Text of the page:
They don't make 'em like Fury any more. Writer/director David Ayer has crafted an old-fashioned war film in the tradition of The Dirty Dozen, The Guns of Navarone, and The Longest Day. But instead of John Wayne leading the 101st Airborne into bloodless battle, Ayer has Brad Pitt as Don "Wardaddy" Collier leading the hardened crew of the Sherman tank Fury through mud, vomit, and viscera.
The film opens in April 1945. The war is almost over, and even though Wardaddy has fought through North Africa to Normandy to Belgium and finally into Germany, he has only now lost his first crewman. Greenhorn Norman Ellison's (Logan Lerman) first job is to clean his predecessor's guts off of his seat, which tells you everything you need to know about the film's tone. Norman is not initially popular with his new crew, earning the particular ire of Grady "Coon-Ass" Travis (Jon Bernthal), a tanker who has embraced the war's horrors. Trini "Gordo" Garcia (Michael Peña) is the hard drinking Mexican driver, and Boyd "Bible" Swan (an unrecognizable Shia LaBeouf) is the tank's fundamentalist first officer. There's a war on, so their get to know you time is short, and they are thrust back into battle immediately.
Norman, who acts as the audience's eyes and ears throughout the film, grows up in a hurry through a series of increasingly brutal battle scenes. There's no quick cutting, handheld camera designed to disorient. Ayer builds and releases tension the hard way, with careful sequences that efficiently lay out who is doing what to whom.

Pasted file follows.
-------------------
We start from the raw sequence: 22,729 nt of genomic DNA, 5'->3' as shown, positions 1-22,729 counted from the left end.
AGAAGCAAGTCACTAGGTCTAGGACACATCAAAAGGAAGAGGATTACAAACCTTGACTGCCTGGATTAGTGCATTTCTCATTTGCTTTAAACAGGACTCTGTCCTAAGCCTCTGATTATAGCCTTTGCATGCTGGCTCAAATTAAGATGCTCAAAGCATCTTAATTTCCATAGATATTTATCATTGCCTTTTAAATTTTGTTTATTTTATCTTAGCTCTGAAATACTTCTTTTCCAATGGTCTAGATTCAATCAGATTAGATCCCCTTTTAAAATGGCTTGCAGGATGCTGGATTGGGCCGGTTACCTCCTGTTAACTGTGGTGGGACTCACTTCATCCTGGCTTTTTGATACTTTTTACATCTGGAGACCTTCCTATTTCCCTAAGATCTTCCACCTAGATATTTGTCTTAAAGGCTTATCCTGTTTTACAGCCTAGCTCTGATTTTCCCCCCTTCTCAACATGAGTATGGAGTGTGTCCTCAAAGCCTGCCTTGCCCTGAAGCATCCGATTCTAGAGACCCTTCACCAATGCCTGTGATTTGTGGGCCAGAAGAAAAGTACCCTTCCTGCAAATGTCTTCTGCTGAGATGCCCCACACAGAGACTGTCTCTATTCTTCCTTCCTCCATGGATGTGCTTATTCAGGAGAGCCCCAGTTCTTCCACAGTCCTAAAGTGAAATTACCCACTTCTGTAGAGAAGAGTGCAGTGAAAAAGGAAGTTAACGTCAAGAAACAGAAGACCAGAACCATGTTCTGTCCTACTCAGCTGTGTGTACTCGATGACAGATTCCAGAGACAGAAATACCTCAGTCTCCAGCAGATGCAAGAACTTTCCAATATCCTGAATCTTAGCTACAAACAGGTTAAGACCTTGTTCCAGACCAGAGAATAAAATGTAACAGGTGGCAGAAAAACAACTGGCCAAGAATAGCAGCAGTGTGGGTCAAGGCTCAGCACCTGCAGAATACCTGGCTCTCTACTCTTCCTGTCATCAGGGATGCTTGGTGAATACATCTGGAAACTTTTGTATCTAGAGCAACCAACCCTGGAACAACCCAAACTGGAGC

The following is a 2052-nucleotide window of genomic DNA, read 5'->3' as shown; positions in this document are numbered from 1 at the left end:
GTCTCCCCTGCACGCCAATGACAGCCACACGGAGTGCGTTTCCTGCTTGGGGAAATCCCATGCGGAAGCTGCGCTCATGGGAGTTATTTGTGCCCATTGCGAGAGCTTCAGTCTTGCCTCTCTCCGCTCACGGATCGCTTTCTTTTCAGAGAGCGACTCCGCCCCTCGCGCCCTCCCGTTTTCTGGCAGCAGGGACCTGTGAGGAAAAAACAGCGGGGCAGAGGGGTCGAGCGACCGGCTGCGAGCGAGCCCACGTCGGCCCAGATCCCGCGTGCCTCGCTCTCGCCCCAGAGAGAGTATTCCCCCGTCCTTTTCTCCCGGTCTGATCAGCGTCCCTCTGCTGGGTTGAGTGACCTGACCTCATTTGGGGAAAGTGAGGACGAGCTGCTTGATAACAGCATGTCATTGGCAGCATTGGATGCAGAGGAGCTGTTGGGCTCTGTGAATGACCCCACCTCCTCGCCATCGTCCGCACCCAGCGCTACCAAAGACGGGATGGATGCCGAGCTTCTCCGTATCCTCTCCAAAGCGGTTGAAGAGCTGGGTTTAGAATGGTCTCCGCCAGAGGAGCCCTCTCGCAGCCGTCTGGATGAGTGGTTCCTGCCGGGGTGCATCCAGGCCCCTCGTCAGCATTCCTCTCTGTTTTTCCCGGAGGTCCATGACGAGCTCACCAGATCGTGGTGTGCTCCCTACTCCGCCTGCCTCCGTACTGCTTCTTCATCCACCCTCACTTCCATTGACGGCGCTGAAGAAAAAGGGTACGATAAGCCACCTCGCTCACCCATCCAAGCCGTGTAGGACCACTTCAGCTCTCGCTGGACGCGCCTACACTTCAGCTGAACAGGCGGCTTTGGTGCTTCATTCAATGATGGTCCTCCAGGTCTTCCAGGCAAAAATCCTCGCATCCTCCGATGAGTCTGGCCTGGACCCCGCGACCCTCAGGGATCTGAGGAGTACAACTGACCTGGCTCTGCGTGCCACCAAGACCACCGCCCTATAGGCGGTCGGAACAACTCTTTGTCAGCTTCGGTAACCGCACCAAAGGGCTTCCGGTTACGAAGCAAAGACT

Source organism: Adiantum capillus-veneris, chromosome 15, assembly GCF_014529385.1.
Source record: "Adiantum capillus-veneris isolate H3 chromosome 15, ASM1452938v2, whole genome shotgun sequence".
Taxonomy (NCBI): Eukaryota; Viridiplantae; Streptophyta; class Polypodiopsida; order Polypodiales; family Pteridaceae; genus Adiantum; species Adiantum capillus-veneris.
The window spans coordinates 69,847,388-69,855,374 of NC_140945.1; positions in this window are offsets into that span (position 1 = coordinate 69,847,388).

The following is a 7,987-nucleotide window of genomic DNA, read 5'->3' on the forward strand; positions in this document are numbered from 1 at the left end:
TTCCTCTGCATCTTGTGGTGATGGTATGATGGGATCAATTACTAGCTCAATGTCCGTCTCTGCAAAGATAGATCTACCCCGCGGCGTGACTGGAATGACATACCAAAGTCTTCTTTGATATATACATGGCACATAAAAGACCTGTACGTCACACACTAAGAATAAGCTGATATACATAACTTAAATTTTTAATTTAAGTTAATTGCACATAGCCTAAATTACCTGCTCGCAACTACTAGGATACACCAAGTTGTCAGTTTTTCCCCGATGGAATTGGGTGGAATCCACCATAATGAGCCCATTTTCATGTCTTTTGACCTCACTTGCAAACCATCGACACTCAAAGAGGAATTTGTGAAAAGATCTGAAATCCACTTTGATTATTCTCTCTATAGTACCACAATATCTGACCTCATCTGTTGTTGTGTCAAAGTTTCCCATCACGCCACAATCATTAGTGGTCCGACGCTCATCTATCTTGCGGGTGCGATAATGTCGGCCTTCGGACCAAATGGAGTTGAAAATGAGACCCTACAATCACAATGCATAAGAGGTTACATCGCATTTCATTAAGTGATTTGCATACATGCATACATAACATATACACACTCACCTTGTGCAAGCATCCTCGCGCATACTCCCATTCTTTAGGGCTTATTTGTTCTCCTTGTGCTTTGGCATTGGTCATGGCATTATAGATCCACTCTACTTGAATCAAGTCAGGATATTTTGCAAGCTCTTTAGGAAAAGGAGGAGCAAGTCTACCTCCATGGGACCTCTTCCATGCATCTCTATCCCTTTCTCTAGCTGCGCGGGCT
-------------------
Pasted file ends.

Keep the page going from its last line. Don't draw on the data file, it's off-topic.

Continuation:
Someone smarter than me said that Brad Pitt is a character actor trapped in the body of a leading man, but Fury may be a breakthrough for him — if one of the world's most successful actors can be said to have a breakthrough. Wardaddy is clearly based on his character from Inglourious Basterds, but he's not playing a Quentin Tarantino cartoon. As he calmly leads his tank through the carnage, he looks more comfortable in his skin than he ever has.
The ostensible theme of Fury is that war makes monsters of men, but it's a prime example of Françios Truffaut's observation that it is impossible to make an anti-war film, because movies make fighting seem like so much fun. You won't see many shots as beautifully composed as Wardaddy, silhouetted by flames, fighting off legions of SS. But the film bogs down in an interminable second act set in a captured German village where the boys have to actually interact with (gasp) women. It's fascinating to see how the archetype of the American soldier has evolved in the post-Full Metal Jacket era. Would you ever see John Wayne shoot a prisoner in cold blood? Would American soldiers gang rape a German woman in The Longest Day? But this is the 21st century, and maybe directors aren't interested in, or audiences won't buy, us as the unvarnished good guy, even when we're fighting the Nazis. Maybe that's why they don't make 'em like they used to.